Redcliffe records zero flu-related hospital admissions

Redcliffe records zero flu-related hospital admissions

Redcliffe Hospital has celebrated a record flu season, with no local patients admitted with a laboratory confirmed diagnosis of influenza since March.

In 2019, 526 people with the flu were admitted to the Metro North Region’s five hospitals, including Redcliffe, Caboolture and the Royal Brisbane and Women’s hospitals.

Redcliffe Infectious Diseases and Respiratory Physician Dr Christopher Chew says the last case of laboratory confirmed flu at Redcliffe was recorded in March.

No change to testing rates

Dr Chew says the rate of flu testing has not diminished, despite the onset of COVID-19.

“We did 4000 tests last year and by the start of October we had done about 3000 and we’re finding this is the case across other jurisdictions,” Dr Chew says.

With influenza spread mainly through direct contact with infected respiratory droplets, Dr Chew says it is easily contracted by touching contaminated surfaces and then touching your face.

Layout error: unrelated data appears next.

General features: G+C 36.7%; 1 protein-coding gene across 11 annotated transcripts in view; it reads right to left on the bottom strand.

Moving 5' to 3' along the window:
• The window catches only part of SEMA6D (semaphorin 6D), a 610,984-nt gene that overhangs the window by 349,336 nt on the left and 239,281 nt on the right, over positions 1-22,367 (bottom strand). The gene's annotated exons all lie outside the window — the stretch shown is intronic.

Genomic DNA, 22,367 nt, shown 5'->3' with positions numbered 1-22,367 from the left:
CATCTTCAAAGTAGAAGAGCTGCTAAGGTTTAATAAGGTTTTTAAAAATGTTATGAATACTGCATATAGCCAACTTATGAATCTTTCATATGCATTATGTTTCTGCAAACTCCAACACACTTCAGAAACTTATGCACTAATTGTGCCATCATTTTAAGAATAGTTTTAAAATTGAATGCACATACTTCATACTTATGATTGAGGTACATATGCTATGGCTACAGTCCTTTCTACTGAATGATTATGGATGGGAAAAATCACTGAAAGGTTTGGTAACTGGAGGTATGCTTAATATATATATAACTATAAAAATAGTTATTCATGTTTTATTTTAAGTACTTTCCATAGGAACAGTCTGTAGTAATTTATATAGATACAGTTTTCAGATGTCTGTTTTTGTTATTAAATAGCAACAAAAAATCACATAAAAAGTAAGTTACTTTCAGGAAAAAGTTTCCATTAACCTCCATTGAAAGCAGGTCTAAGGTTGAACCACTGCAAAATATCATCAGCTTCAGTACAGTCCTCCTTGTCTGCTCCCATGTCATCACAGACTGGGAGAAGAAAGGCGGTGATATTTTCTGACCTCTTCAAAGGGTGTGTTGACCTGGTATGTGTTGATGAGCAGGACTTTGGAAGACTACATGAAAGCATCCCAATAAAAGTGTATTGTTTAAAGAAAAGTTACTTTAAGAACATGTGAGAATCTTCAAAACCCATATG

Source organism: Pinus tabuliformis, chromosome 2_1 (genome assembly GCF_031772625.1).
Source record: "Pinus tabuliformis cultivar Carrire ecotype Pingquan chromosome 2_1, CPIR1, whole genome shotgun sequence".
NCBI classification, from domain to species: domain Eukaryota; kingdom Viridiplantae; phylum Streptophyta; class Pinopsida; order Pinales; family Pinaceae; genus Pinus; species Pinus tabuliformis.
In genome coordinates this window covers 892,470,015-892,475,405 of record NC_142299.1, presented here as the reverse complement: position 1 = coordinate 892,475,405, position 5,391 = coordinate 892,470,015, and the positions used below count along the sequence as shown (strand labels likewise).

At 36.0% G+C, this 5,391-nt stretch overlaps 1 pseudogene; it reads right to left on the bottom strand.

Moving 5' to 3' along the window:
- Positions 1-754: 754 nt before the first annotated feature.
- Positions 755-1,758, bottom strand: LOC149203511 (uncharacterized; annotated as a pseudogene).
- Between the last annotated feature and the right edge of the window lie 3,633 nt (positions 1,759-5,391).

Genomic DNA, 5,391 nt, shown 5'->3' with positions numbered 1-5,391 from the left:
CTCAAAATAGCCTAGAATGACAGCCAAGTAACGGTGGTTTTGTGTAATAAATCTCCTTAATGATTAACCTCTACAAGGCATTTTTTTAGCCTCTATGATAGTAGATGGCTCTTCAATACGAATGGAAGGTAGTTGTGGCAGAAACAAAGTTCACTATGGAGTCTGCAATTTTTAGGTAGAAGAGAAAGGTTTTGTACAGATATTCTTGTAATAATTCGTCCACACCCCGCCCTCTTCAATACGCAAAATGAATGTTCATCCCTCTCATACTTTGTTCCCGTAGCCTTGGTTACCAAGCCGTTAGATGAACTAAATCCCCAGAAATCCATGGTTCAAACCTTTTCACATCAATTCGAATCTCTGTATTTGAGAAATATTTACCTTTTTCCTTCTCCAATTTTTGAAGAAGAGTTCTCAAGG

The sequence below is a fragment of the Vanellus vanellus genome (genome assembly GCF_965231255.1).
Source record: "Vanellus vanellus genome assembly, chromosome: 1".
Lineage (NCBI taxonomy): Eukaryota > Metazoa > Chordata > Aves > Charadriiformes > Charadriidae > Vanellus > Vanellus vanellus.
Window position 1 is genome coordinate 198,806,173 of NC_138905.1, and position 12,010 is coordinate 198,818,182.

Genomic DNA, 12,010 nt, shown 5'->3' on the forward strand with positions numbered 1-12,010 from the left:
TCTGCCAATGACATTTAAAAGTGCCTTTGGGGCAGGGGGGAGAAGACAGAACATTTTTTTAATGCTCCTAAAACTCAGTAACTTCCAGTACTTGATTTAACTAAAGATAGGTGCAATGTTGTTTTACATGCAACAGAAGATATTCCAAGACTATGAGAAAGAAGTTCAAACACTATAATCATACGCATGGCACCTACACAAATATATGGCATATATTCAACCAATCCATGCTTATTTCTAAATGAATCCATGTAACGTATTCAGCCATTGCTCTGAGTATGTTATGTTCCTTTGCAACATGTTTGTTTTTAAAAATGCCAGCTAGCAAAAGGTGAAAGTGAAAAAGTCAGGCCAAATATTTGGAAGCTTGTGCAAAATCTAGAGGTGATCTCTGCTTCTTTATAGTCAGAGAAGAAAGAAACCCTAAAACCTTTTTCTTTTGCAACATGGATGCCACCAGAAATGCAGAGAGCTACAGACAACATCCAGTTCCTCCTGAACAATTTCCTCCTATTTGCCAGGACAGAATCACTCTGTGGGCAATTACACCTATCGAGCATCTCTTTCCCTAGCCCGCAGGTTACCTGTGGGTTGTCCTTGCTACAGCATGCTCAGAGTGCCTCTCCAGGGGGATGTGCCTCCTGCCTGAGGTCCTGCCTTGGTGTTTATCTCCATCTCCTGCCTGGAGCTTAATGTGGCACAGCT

“Droplets can go up to 1.5m, which is why we say stand 1.5m away from everyone else,” he says.

Physical distancing the key

Dr Chew says the declaration of a public health emergency at the end of January, the introduction of physical distancing and restrictions on the number of people in public places combined to limit the number of cases.

Other contributing factors included distance learning and working from home.

“The main driver is children, so parents not going to work and kids not mixing, (as well as) a huge emphasis on things like hand hygiene and cough etiquette removed the whole contaminated hands influence,” he says.

The introduction of COVID-safe plans and increased cleaning of frequently touched surfaces also helped.

No time for complacency

Dr Chew warns people cannot afford to become complacent, with delayed flu seasons reasonably common.

“(Continuing to focus on) hygiene and public health measures is important.

“(Also) if there’s not much flu this year, your reduced exposure might impact on immunity next year.

“The other implication is that you rely on strains which circulate one year to predict what you have for next year’s vaccines.”

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